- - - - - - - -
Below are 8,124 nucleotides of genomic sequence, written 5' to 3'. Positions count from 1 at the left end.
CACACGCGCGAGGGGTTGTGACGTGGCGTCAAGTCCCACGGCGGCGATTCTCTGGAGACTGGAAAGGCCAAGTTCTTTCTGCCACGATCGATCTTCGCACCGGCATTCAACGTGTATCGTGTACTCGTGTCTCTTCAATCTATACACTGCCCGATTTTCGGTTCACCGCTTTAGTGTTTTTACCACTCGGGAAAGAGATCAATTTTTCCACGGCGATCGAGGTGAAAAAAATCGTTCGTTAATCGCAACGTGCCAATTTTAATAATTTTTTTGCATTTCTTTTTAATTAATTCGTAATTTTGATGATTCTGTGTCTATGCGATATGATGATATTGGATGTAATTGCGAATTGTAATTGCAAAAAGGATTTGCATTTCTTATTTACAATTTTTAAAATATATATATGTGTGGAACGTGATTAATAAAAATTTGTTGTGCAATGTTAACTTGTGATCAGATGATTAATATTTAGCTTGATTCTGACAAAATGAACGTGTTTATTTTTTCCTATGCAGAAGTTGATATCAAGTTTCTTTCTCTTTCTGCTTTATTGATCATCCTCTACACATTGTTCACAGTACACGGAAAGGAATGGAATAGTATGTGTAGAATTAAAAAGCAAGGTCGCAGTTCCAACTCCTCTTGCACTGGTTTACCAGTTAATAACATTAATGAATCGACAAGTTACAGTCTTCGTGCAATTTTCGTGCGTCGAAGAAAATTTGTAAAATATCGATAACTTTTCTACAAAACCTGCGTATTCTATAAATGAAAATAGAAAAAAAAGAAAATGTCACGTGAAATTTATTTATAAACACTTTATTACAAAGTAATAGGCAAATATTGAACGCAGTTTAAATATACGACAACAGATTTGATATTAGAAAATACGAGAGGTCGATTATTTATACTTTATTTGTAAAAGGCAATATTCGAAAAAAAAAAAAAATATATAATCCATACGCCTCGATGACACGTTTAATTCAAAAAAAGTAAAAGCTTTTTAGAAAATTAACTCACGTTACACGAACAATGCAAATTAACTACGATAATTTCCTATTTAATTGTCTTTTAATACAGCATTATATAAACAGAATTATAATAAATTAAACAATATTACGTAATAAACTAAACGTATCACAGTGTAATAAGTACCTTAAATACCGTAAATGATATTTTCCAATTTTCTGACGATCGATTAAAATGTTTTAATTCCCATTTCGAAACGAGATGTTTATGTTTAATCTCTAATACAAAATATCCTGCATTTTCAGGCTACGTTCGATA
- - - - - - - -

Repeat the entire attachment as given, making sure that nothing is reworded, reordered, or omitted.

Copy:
Below are 8,124 nucleotides of genomic sequence, written 5' to 3'. Positions count from 1 at the left end.
CACACGCGCGAGGGGTTGTGACGTGGCGTCAAGTCCCACGGCGGCGATTCTCTGGAGACTGGAAAGGCCAAGTTCTTTCTGCCACGATCGATCTTCGCACCGGCATTCAACGTGTATCGTGTACTCGTGTCTCTTCAATCTATACACTGCCCGATTTTCGGTTCACCGCTTTAGTGTTTTTACCACTCGGGAAAGAGATCAATTTTTCCACGGCGATCGAGGTGAAAAAAATCGTTCGTTAATCGCAACGTGCCAATTTTAATAATTTTTTTGCATTTCTTTTTAATTAATTCGTAATTTTGATGATTCTGTGTCTATGCGATATGATGATATTGGATGTAATTGCGAATTGTAATTGCAAAAAGGATTTGCATTTCTTATTTACAATTTTTAAAATATATATATGTGTGGAACGTGATTAATAAAAATTTGTTGTGCAATGTTAACTTGTGATCAGATGATTAATATTTAGCTTGATTCTGACAAAATGAACGTGTTTATTTTTTCCTATGCAGAAGTTGATATCAAGTTTCTTTCTCTTTCTGCTTTATTGATCATCCTCTACACATTGTTCACAGTACACGGAAAGGAATGGAATAGTATGTGTAGAATTAAAAAGCAAGGTCGCAGTTCCAACTCCTCTTGCACTGGTTTACCAGTTAATAACATTAATGAATCGACAAGTTACAGTCTTCGTGCAATTTTCGTGCGTCGAAGAAAATTTGTAAAATATCGATAACTTTTCTACAAAACCTGCGTATTCTATAAATGAAAATAGAAAAAAAAGAAAATGTCACGTGAAATTTATTTATAAACACTTTATTACAAAGTAATAGGCAAATATTGAACGCAGTTTAAATATACGACAACAGATTTGATATTAGAAAATACGAGAGGTCGATTATTTATACTTTATTTGTAAAAGGCAATATTCGAAAAAAAAAAAAAATATATAATCCATACGCCTCGATGACACGTTTAATTCAAAAAAAGTAAAAGCTTTTTAGAAAATTAACTCACGTTACACGAACAATGCAAATTAACTACGATAATTTCCTATTTAATTGTCTTTTAATACAGCATTATATAAACAGAATTATAATAAATTAAACAATATTACGTAATAAACTAAACGTATCACAGTGTAATAAGTACCTTAAATACCGTAAATGATATTTTCCAATTTTCTGACGATCGATTAAAATGTTTTAATTCCCATTTCGAAACGAGATGTTTATGTTTAATCTCTAATACAAAATATCCTGCATTTTCAGGCTACGTTCGATA